2) Tactical Section: there are not tactical components suggested for this age group. However, this is the time when the fundamental elements, that are the foundation of all the tactical adult models, need to be introduced. The exploration of space, time, obstacles, limits, volume, distance, partners, rivals, etc. are critical components of future complex tactical structures that have to be developed starting in this stage. In these age groups, those concepts are introduced (avoiding structured trained!) through simple games of collaboration, in limited spaces, with different elements, etc. that might or might not resemble the game of soccer.

3) Technical Section: there are technical elements suggested for training that contradicts the developmental possibilities of this group.

a) “Passing and receiving” is suggested at a load 5 (maximum, in the DA’s scale). As indicated before, kids at this age are egocentric and they have perception only of themselves. To ask a kid to pass the ball or “sharing” something (space, ball, the possibility of kicking for goal, etc.) is requesting an unfavorable psychological task. It is at this stage when is important to encourage individualistic and self-centered behavior and use it as an opportunity to stimulate for example the exploration of individual skills.

b) Dribbling and kicking are still suggested at load 5. These are very complex skills that integrate several basic forms of movement: running, kicking, changing direction, and perceiving space all at the same time or in sequential structures. It requires a level of coordinative development not yet achieved. There is also at this stage a limitation in the coordinative control of the farthest aspects of the extremities (feet and hands) due to neurological development. Therefore, dribbling and kicking is “introduced and stimulated,” instead of trained (maybe level 1-2 in the DA’s scale)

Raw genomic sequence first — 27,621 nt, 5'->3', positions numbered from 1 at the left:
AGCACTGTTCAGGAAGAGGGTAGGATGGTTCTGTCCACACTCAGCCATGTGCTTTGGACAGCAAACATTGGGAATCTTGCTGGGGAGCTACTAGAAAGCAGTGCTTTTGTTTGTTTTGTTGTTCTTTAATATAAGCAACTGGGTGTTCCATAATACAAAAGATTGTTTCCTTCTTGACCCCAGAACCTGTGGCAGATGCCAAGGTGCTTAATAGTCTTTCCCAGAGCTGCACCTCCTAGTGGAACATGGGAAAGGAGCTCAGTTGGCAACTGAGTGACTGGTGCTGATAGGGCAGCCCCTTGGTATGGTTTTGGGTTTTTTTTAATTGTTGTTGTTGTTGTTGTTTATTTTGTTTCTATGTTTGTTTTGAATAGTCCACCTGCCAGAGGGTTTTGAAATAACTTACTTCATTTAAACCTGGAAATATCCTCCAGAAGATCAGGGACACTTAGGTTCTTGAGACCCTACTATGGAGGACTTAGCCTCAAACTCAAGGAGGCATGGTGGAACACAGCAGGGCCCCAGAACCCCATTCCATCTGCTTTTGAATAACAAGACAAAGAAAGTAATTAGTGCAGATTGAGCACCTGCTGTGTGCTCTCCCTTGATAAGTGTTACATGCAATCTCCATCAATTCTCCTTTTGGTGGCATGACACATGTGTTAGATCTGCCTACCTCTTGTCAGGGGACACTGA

c) Shielding the ball is a complex “concept and coordination” to be performed at this stage. Kids feel that they “own the ball” and might question, “why would somebody take the ball away from me?” Therefore as a complex coordinative skill with not intellectual rapport, needs to be delayed until they request it: “how could I prevent losing the ball?”

A more comprehensive analysis can and needs to be done to review all aspects of this (or any academy’s) curriculum. Its gradual structure over the life of the player’s development, how well it guides the coach’s professional practice, its relation with the process of coaching education and support, and the evaluation and control of the goals during the long-term proposed process. The curriculum is therefore the main guide for all aspects of coaching education, training implementation, and process control. After the presented findings, it can be expected to further find methodological limitations in the coaching license program and in the process of analyzing data collected by the coaching staff during training and games.

Club leaders need to encourage a revision of their player development model to solve the current incongruences and limitations and to enhance their programs competitiveness and safety. I will present in the next series of articles a similar analysis for the next two Developmental Stages and also for the coaching license curriculum and educative model.

Please make sure that you send me your questions and comments. Also, please request other topics that you would be interested in being analyzed. It is with discussion and sharing of ideas that we will be able to helpfully participate in the growth of soccer in the United States.